Brussel Sprout Nutrition

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Eat your Brussel sprouts, they’re good for you. One half cup serving is a mere 36 calories and more than 2.5 grams fiber to scrub your GI tract clean and in addition to keeping you fuller longer. They also provide 116% of your Daily Value for Vitamin K (blood coagulation and bone health), 68% Vitamin C (skin health and immunity) and 10% folate (neural tube defects in pregnancy). They’re rich in minerals from the soil they’re grown in and contain a variety of phytochemicals that may offer benefits in brain function, vision and protecting against certain types of cancer. Yes, they do smell, but fortunately for your grocer, this doesn’t happen until you chop, cook or chew them. This is due to the breakdown of sulfur-containing gluconsinolates, the cancer protecting phytochemical.

Cutting them in half and cooking them in large pots of boiling water cuts down on bitterness, as their flavor compounds are found in the center of the sprout. The downside to this method is that you lose a lot of the healthy nutrients as they leach into your water. I prefer roasting them which preserves the nutrients and leads to a sweeter, nuttier flavor. Try this recipe at home.

Roasted Brussel Sprouts

  • 1 pound Brussel sprouts, sliced
  • 3 Tbsp. Extra Virgin Olive oil (reserve 1 Tbsp.)
  • 1/2 tsp. salt
  • 1/2 tsp. pepper
  • 1 Tbsp balsamic vinegar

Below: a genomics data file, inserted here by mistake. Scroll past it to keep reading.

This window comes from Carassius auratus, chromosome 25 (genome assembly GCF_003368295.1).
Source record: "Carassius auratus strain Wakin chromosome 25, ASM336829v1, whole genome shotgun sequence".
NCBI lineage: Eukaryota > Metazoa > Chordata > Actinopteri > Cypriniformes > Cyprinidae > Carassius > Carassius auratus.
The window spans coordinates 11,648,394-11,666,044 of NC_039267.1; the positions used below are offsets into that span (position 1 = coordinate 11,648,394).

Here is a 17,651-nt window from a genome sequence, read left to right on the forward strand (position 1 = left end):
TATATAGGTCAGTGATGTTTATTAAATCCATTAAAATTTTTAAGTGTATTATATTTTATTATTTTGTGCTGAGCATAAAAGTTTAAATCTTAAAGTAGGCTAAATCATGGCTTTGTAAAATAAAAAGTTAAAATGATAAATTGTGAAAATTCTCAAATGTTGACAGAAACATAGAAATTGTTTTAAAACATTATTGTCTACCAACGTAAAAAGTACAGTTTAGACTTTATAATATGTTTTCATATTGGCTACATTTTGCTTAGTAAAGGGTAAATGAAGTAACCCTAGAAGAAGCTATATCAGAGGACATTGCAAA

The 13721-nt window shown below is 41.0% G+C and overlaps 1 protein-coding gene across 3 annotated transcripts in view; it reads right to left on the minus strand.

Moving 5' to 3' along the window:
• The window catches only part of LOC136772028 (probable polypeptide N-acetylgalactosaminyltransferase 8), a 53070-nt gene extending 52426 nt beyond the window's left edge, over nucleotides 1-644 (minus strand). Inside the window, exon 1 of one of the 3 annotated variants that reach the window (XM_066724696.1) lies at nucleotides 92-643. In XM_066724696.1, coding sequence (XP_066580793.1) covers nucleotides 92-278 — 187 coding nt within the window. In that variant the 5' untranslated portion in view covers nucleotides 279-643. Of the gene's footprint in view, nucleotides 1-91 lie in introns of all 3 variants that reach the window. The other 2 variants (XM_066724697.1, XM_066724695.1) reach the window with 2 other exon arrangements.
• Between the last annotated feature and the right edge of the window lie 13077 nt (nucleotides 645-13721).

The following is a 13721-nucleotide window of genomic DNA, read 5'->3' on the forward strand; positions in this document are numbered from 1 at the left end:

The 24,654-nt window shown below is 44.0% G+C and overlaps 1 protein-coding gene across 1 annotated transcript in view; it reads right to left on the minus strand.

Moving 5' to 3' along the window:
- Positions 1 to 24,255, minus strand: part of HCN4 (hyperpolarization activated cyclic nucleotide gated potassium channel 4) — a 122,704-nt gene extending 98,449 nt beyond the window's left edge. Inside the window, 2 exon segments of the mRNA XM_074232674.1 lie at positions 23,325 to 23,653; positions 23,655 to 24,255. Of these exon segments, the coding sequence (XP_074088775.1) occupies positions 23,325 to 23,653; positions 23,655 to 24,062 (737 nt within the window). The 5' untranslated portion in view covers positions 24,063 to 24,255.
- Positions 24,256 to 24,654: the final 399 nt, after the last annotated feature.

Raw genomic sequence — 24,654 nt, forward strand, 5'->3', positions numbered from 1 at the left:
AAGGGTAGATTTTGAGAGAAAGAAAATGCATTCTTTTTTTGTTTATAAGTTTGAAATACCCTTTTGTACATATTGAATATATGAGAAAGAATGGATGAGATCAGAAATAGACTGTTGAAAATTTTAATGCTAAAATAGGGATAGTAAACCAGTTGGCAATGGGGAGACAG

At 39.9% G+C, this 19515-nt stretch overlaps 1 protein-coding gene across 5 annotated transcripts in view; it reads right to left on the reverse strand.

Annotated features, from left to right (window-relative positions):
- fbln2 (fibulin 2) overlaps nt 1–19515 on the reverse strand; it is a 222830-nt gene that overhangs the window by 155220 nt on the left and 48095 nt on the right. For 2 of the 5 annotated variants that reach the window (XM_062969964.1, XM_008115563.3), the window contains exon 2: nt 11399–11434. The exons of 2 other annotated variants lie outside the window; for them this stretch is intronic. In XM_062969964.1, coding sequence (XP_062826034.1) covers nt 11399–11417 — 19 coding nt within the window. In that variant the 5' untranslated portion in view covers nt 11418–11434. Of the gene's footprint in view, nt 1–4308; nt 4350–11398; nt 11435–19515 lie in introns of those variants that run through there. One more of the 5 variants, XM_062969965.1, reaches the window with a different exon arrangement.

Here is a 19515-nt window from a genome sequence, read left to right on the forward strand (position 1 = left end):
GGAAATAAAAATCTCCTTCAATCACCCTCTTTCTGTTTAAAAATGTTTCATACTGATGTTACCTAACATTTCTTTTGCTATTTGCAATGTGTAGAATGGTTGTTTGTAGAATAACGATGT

• 1 tsp. honey


  1. Preheat oven to 425 degrees Farenheit. Toss the first 4 ingredients in a bowl.
  2. Line sheet tray with foil to protect your pan as it can become a sticky mess to clean.
  3. Spread the Brussel spouts on to a sheet tray, leaving space between to create a crispier end product.
  4. Roast for 10 minutes and then stir, returning to oven for an additional 10 minutes or until nicely browned.
  5. Drizzle with a final combination of 1 Tbsp. Extra Virgin Olive Oil, balsamic and honey and serve. Note: some people choose to mix altogether from the beginning, eliminating the final drizzle strip.

There are so many variations in place on this recipe including:

  • Dutch baby potatoes, onions, bacon, feta cheese (as shown above)
  • garlic and Parmesan and apples
  • sweet potato and onion
  • cashews, mint leaves, Thai chili, sesame oil and sriacha
  • bacon, pecans and maple syrup

What’s your favorite way to eat them?

Categories: Nutrition & Wellness, Recipes, The Grocery Aisle

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1 reply


  1. Brussel Sprout Nutrition - Review Zone

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